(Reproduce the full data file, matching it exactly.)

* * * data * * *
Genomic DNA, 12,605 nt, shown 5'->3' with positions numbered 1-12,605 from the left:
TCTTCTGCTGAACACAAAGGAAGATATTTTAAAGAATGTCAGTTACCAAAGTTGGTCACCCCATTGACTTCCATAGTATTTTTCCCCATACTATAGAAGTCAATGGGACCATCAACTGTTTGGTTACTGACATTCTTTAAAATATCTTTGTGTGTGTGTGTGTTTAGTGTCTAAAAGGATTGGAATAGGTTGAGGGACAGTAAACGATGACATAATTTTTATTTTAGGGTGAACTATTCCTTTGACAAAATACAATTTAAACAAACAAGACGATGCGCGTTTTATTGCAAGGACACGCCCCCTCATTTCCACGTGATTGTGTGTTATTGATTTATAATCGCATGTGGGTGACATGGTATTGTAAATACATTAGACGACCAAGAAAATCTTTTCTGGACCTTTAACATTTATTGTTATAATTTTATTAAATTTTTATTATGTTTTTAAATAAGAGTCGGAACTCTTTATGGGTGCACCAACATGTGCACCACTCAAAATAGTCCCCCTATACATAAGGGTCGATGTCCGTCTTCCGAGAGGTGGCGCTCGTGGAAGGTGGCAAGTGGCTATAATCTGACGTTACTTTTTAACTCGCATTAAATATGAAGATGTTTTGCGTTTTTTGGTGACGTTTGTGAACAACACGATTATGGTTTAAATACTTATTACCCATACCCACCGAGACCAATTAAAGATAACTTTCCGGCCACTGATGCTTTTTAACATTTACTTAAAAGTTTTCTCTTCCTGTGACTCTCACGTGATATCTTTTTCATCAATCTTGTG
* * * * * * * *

Genomic DNA, 12,605 nt, shown 5'->3' with positions numbered 1-12,605 from the left:
TCTTCTGCTGAACACAAAGGAAGATATTTTAAAGAATGTCAGTTACCAAAGTTGGTCACCCCATTGACTTCCATAGTATTTTTCCCCATACTATAGAAGTCAATGGGACCATCAACTGTTTGGTTACTGACATTCTTTAAAATATCTTTGTGTGTGTGTGTGTTTAGTGTCTAAAAGGATTGGAATAGGTTGAGGGACAGTAAACGATGACATAATTTTTATTTTAGGGTGAACTATTCCTTTGACAAAATACAATTTAAACAAACAAGACGATGCGCGTTTTATTGCAAGGACACGCCCCCTCATTTCCACGTGATTGTGTGTTATTGATTTATAATCGCATGTGGGTGACATGGTATTGTAAATACATTAGACGACCAAGAAAATCTTTTCTGGACCTTTAACATTTATTGTTATAATTTTATTAAATTTTTATTATGTTTTTAAATAAGAGTCGGAACTCTTTATGGGTGCACCAACATGTGCACCACTCAAAATAGTCCCCCTATACATAAGGGTCGATGTCCGTCTTCCGAGAGGTGGCGCTCGTGGAAGGTGGCAAGTGGCTATAATCTGACGTTACTTTTTAACTCGCATTAAATATGAAGATGTTTTGCGTTTTTTGGTGACGTTTGTGAACAACACGATTATGGTTTAAATACTTATTACCCATACCCACCGAGACCAATTAAAGATAACTTTCCGGCCACTGATGCTTTTTAACATTTACTTAAAAGTTTTCTCTTCCTGTGACTCTCACGTGATATCTTTTTCATCAATCTTGTG